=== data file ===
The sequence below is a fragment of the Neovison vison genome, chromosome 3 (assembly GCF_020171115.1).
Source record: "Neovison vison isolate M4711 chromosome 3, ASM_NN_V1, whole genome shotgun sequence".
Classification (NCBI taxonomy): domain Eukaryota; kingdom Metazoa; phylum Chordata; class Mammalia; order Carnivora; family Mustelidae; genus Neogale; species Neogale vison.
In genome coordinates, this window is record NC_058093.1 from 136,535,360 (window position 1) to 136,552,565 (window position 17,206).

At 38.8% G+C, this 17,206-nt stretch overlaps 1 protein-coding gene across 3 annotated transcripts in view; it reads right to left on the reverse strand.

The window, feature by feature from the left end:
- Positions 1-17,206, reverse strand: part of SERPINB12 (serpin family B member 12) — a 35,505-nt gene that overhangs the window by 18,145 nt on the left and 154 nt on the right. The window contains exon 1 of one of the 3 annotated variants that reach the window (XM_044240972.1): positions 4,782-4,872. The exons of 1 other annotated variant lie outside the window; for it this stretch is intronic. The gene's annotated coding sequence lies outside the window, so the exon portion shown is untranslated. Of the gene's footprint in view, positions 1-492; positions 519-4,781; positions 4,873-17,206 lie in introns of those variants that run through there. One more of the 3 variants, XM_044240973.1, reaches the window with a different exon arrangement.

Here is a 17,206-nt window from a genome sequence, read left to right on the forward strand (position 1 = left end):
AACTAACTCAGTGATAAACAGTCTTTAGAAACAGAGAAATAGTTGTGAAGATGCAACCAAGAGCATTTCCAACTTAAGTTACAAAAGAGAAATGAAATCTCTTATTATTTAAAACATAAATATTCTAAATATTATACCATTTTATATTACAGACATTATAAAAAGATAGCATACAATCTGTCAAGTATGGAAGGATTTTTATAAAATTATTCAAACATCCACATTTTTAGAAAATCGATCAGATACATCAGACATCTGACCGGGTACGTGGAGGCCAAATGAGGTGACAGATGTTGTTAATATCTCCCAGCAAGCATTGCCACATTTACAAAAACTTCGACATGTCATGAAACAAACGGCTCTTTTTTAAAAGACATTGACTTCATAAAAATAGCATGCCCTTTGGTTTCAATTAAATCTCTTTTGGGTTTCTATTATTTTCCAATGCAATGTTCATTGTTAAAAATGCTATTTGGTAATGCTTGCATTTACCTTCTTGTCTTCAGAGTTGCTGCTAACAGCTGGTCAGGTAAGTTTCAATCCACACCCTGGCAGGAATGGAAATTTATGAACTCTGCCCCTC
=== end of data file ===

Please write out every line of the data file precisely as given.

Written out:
The sequence below is a fragment of the Neovison vison genome, chromosome 3 (assembly GCF_020171115.1).
Source record: "Neovison vison isolate M4711 chromosome 3, ASM_NN_V1, whole genome shotgun sequence".
Classification (NCBI taxonomy): domain Eukaryota; kingdom Metazoa; phylum Chordata; class Mammalia; order Carnivora; family Mustelidae; genus Neogale; species Neogale vison.
In genome coordinates, this window is record NC_058093.1 from 136,535,360 (window position 1) to 136,552,565 (window position 17,206).

At 38.8% G+C, this 17,206-nt stretch overlaps 1 protein-coding gene across 3 annotated transcripts in view; it reads right to left on the reverse strand.

The window, feature by feature from the left end:
- Positions 1-17,206, reverse strand: part of SERPINB12 (serpin family B member 12) — a 35,505-nt gene that overhangs the window by 18,145 nt on the left and 154 nt on the right. The window contains exon 1 of one of the 3 annotated variants that reach the window (XM_044240972.1): positions 4,782-4,872. The exons of 1 other annotated variant lie outside the window; for it this stretch is intronic. The gene's annotated coding sequence lies outside the window, so the exon portion shown is untranslated. Of the gene's footprint in view, positions 1-492; positions 519-4,781; positions 4,873-17,206 lie in introns of those variants that run through there. One more of the 3 variants, XM_044240973.1, reaches the window with a different exon arrangement.

Here is a 17,206-nt window from a genome sequence, read left to right on the forward strand (position 1 = left end):
AACTAACTCAGTGATAAACAGTCTTTAGAAACAGAGAAATAGTTGTGAAGATGCAACCAAGAGCATTTCCAACTTAAGTTACAAAAGAGAAATGAAATCTCTTATTATTTAAAACATAAATATTCTAAATATTATACCATTTTATATTACAGACATTATAAAAAGATAGCATACAATCTGTCAAGTATGGAAGGATTTTTATAAAATTATTCAAACATCCACATTTTTAGAAAATCGATCAGATACATCAGACATCTGACCGGGTACGTGGAGGCCAAATGAGGTGACAGATGTTGTTAATATCTCCCAGCAAGCATTGCCACATTTACAAAAACTTCGACATGTCATGAAACAAACGGCTCTTTTTTAAAAGACATTGACTTCATAAAAATAGCATGCCCTTTGGTTTCAATTAAATCTCTTTTGGGTTTCTATTATTTTCCAATGCAATGTTCATTGTTAAAAATGCTATTTGGTAATGCTTGCATTTACCTTCTTGTCTTCAGAGTTGCTGCTAACAGCTGGTCAGGTAAGTTTCAATCCACACCCTGGCAGGAATGGAAATTTATGAACTCTGCCCCTC